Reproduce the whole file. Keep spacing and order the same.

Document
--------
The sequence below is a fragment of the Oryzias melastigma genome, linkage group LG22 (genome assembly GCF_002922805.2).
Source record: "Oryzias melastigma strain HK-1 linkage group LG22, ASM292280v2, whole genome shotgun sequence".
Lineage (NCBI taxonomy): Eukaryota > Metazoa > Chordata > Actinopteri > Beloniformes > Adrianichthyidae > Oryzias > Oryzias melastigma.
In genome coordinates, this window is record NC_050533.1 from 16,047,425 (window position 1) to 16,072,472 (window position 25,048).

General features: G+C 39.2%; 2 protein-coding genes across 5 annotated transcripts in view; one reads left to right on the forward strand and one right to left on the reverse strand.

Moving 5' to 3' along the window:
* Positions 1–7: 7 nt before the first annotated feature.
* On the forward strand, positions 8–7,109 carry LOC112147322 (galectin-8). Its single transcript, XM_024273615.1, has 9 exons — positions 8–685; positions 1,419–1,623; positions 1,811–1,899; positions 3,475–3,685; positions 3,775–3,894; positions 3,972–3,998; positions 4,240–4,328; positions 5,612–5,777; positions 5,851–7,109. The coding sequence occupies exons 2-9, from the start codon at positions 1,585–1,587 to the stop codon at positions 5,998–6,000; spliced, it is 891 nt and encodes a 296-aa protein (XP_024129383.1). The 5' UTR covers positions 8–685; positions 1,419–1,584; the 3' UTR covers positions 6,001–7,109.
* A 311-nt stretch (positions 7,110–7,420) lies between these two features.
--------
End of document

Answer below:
The sequence below is a fragment of the Oryzias melastigma genome, linkage group LG22 (genome assembly GCF_002922805.2).
Source record: "Oryzias melastigma strain HK-1 linkage group LG22, ASM292280v2, whole genome shotgun sequence".
Lineage (NCBI taxonomy): Eukaryota > Metazoa > Chordata > Actinopteri > Beloniformes > Adrianichthyidae > Oryzias > Oryzias melastigma.
In genome coordinates, this window is record NC_050533.1 from 16,047,425 (window position 1) to 16,072,472 (window position 25,048).

General features: G+C 39.2%; 2 protein-coding genes across 5 annotated transcripts in view; one reads left to right on the forward strand and one right to left on the reverse strand.

Moving 5' to 3' along the window:
* Positions 1–7: 7 nt before the first annotated feature.
* On the forward strand, positions 8–7,109 carry LOC112147322 (galectin-8). Its single transcript, XM_024273615.1, has 9 exons — positions 8–685; positions 1,419–1,623; positions 1,811–1,899; positions 3,475–3,685; positions 3,775–3,894; positions 3,972–3,998; positions 4,240–4,328; positions 5,612–5,777; positions 5,851–7,109. The coding sequence occupies exons 2-9, from the start codon at positions 1,585–1,587 to the stop codon at positions 5,998–6,000; spliced, it is 891 nt and encodes a 296-aa protein (XP_024129383.1). The 5' UTR covers positions 8–685; positions 1,419–1,584; the 3' UTR covers positions 6,001–7,109.
* A 311-nt stretch (positions 7,110–7,420) lies between these two features.